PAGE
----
4. Implement security measures and create new methods to ensure the headstones, grave markers and grounds will be protected.
5. Create an environment of beauty whereby the lives of those interred therein shall be remembered and celebrated.
6. Promote public awareness of the cemetery’s historical and cultural value.
7. Research the history of John N. Smith Cemetery and its inhabitants.
8. Raise funds for the purchase of equipment or materials for use on the site.
9. Plan and carry out cemetery based events, such as the Memorial Day celebration.
10. Provide ongoing public interest programs for resident and visitor edification at such locations as the Southport Library, Visitors Center and the Maritime Museum.
11. Engage local schools in oral history projects for Black History Month, Martin Luther King Day as well as year round educational programs.
To date, the following initiatives have been completed or are underway:
Site visit and mentoring by staff of the North Carolina Department of Historical Conservation.
Board members compiling historical data about known persons buried in the cemetery.
Received volunteer manpower contributions made by city beautification committee and others in clean up and painting efforts.
Survey completion of the 3½ acre site.
GPS mapping of known gravesites to be completed by mid January.
Expanding news coverage by local newspapers, cable TV and other media.
Acquired 501(c)(3) non-profit tax exempt status.
Mass mailing of appeal letters to individual prospects.
Listings and preparation of grant proposals and contacts.
Raised $5,000.00 through donations and other fund raising activities.
Recruited volunteers to fill committee assignments.
Fundraising Campaign Items Include:
Create and publish public education materials that include oral histories and other documented accounts of the lives and contributions of the interred.
Ensure regular maintenance of the cemetery.
Ground radar penetration study.
Repair deteriorating headstones and install grave markers.
Produce and print a map that identifies burial sites, walking paths, and more.
List the cemetery in the National Register of Historic Places.
Design and implement a landscaping plan.
Install onsite signage and directional signage on major roads.
Construct onsite informative “table top” weather resistant plaques.
Install attractive and durable perimeter fencing.
The estimated total cost for these improvements and related technical support is $75,000.00.
Fundraising Goals and Activities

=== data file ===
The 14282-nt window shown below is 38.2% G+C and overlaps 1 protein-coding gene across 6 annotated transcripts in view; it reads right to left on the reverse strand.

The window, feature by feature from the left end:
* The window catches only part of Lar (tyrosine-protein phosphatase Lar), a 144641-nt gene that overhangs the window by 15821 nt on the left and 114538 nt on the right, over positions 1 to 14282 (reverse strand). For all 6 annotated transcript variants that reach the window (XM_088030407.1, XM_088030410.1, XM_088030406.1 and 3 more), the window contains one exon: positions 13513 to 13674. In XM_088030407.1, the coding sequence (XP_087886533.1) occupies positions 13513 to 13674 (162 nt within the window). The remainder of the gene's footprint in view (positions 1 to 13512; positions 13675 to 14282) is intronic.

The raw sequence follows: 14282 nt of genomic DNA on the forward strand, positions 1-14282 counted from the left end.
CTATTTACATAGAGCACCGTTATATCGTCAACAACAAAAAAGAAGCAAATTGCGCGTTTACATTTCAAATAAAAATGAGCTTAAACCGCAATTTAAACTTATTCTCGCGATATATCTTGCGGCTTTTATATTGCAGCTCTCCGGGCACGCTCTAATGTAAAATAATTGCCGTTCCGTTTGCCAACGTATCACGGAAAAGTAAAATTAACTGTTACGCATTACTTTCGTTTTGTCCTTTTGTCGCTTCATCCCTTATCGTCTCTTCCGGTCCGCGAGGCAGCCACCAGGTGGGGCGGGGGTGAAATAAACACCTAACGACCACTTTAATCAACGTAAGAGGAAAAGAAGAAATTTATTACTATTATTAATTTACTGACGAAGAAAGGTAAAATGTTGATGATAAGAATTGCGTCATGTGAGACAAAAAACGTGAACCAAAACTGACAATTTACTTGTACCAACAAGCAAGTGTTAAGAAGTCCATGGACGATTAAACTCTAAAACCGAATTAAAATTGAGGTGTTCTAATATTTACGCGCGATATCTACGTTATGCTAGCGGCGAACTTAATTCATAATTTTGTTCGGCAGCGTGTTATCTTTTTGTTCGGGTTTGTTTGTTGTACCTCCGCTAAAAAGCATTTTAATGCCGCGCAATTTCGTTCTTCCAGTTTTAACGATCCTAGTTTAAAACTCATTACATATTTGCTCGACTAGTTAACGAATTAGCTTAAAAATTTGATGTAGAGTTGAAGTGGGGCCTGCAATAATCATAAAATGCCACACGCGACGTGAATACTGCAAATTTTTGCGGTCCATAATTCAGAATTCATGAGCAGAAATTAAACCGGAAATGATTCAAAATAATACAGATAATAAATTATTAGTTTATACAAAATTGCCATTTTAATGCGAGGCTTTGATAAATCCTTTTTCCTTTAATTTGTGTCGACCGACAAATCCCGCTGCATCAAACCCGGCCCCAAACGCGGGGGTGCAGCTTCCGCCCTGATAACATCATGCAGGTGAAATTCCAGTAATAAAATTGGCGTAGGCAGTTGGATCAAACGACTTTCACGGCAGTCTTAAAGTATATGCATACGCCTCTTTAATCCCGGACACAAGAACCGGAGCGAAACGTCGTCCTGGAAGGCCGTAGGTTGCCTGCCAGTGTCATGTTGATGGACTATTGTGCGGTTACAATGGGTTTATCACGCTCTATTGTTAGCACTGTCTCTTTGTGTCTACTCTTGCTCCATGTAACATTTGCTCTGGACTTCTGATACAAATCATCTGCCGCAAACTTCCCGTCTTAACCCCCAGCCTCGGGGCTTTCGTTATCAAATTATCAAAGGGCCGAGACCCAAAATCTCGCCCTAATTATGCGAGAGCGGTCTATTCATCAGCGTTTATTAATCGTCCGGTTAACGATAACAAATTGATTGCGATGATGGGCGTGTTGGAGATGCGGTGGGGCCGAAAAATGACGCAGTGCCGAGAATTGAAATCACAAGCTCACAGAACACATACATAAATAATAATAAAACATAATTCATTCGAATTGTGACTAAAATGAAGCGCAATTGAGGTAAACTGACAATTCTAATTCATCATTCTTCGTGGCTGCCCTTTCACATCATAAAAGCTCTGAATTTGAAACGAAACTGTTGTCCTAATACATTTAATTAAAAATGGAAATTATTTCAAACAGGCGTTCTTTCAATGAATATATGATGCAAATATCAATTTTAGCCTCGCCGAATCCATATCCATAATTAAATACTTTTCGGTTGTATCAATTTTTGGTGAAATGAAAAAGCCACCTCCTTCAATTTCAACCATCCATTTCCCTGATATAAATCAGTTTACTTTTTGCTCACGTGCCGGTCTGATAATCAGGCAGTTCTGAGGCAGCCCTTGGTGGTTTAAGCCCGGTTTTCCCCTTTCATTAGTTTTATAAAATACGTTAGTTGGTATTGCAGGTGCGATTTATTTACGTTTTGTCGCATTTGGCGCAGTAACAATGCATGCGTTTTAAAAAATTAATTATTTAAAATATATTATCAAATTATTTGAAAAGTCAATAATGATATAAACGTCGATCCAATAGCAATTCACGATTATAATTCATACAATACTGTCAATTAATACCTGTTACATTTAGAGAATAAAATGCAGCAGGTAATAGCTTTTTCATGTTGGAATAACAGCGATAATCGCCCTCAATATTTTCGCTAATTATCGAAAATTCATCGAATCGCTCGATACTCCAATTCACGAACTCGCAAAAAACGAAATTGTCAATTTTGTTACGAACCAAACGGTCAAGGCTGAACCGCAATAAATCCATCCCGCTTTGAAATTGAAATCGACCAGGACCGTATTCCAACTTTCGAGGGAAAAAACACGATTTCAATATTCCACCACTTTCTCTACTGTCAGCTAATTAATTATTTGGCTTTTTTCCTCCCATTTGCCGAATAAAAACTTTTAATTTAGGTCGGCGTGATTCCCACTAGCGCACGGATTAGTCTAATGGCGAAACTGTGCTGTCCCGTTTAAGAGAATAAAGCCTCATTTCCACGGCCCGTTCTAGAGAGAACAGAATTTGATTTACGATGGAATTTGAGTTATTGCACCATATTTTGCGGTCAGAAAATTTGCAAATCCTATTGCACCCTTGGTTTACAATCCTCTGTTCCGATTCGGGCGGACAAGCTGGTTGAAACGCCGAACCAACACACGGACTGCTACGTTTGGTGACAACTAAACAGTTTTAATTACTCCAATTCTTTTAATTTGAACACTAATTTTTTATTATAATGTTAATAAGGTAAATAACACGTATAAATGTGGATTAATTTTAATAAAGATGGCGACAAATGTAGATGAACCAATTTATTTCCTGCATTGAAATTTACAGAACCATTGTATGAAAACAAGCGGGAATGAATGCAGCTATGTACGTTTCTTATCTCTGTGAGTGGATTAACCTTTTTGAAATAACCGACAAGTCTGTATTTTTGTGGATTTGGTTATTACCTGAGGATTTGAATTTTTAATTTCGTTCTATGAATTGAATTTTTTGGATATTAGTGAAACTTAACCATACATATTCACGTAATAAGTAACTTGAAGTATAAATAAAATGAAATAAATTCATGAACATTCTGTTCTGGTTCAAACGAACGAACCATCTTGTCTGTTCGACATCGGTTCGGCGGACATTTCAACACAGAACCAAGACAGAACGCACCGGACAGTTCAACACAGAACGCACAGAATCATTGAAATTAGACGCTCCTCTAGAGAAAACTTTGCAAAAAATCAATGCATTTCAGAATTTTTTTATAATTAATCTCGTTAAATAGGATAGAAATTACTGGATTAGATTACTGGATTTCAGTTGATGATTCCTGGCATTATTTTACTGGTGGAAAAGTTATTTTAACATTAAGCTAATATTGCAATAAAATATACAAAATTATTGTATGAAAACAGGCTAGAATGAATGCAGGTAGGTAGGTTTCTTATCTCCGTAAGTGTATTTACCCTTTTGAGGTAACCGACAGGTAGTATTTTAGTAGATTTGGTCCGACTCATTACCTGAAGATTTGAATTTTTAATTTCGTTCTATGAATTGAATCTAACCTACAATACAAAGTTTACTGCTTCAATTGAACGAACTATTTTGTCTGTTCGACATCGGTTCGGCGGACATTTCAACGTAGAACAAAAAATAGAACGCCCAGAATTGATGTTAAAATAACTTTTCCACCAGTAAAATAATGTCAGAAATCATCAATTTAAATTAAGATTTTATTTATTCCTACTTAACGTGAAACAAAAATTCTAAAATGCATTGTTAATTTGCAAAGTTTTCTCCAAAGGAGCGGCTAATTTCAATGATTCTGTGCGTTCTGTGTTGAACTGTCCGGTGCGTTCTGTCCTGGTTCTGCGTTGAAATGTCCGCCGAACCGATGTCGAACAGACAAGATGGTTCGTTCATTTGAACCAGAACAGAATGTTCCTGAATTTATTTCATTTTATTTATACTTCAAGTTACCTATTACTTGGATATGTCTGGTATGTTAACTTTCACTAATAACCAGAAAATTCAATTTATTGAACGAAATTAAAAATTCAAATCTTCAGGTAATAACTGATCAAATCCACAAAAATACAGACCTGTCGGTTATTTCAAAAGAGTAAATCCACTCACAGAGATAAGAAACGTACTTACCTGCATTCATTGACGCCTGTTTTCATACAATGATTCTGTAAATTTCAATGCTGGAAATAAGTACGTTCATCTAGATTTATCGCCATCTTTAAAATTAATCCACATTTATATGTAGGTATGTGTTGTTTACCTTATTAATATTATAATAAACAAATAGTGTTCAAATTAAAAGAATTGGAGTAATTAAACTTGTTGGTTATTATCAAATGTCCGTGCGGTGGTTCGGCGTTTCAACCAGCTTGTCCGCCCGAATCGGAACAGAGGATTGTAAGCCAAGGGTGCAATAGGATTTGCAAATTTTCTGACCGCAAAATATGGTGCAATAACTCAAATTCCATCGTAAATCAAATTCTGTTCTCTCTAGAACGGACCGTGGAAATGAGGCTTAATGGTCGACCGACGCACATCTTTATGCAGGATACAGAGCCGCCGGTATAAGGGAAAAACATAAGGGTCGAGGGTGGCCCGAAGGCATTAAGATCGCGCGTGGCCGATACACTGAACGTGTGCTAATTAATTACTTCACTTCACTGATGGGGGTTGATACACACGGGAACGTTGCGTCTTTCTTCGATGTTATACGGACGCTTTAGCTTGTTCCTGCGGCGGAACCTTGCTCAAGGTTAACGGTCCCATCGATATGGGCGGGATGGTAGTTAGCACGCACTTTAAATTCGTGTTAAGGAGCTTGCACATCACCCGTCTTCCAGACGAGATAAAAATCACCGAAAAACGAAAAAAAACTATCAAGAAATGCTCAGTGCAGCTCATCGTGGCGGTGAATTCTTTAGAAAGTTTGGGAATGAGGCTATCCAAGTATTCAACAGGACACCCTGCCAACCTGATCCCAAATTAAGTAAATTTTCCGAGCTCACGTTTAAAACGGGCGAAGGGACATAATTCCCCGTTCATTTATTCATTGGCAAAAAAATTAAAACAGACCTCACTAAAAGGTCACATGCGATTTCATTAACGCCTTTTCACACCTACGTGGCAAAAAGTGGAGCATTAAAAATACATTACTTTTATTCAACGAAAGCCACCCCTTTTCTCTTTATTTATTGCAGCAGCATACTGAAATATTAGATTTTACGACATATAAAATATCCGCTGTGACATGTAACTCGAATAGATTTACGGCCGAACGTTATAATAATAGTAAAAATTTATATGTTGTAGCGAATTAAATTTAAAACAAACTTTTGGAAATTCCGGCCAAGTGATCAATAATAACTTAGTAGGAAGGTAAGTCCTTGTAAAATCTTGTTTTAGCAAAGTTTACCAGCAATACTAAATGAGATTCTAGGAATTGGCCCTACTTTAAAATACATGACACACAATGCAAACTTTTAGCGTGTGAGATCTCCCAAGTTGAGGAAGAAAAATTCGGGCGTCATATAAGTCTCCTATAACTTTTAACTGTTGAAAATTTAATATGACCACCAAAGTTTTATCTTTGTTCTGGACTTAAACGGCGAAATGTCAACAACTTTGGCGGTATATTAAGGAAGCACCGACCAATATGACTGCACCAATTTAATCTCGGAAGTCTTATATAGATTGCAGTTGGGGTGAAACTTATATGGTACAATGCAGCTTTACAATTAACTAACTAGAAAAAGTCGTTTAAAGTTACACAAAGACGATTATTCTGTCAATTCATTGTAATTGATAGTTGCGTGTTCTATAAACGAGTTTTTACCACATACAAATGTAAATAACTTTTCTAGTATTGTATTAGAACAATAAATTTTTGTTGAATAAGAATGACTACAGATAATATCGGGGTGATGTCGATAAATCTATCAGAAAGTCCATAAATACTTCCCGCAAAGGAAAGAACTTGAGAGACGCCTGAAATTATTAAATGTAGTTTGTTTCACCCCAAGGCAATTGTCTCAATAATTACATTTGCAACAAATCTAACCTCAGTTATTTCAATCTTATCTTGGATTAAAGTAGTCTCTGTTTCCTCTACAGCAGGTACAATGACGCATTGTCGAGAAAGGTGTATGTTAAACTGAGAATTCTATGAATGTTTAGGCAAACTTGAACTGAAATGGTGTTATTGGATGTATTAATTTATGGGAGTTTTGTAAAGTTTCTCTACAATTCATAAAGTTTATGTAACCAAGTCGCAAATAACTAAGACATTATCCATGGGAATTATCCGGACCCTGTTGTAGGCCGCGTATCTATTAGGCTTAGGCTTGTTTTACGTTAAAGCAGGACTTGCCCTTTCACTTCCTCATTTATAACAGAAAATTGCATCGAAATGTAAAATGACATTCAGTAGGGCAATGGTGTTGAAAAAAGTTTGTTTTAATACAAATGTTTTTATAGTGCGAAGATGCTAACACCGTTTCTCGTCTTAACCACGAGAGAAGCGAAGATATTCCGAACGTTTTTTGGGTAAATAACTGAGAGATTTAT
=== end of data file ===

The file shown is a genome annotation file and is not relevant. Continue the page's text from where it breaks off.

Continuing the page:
With a capital campaign goal of $75,000.00 and a potential general operating budget estimated at $15,000.00 per year the board of directors will employ various strategies to generate the funds:
· Individuals, civic organizations and corporations targeted for one time recognition contributions.
· Foundations that provide capital grants with request varying in size.
· Annual fund raising campaign to include appeal letters to individuals and businesses.
The board of directors realizes these financial objectives are high but are pleased to date by the interest this enterprise has garnered. A consistent commentary has been “this recognition and work is long overdue and necessary”.
The Custom of the Seashells
The use of seashells was customary in earlier times for marking as well as decorating graves. Every year local residents would proceed armed with yard tools to the cemetery to clear away accumulated debris to ready it for the annual Memorial Day service. The finished task of pulling weeds and replacing seashells would unquestionably be the sign of readiness for the memorial ceremony. Some of the graves still bear evidence they were once covered with seashells.
The practice of using seashells to mark graves has been traced back to an African belief that the sea shell encloses the soul's immortal presence.
There was a prayer to the mbamba sea shell: Strong as your house you shall keep my life for me. When you leave for the sea, take me along, that I may live forever with you.
Even into the twentieth century some Gullah explained the use of shells on graves as representing the sea:
The sea brought us, the sea shall take us back. So the shells upon our graves stand for water, the means of glory and the land of demise.
Earlier ancestors adopted the custom of east- facing west tombstones based on the belief that when Jesus returns the departed will rise from the grave already facing his direction.
Search and Rescue Dogs locate graves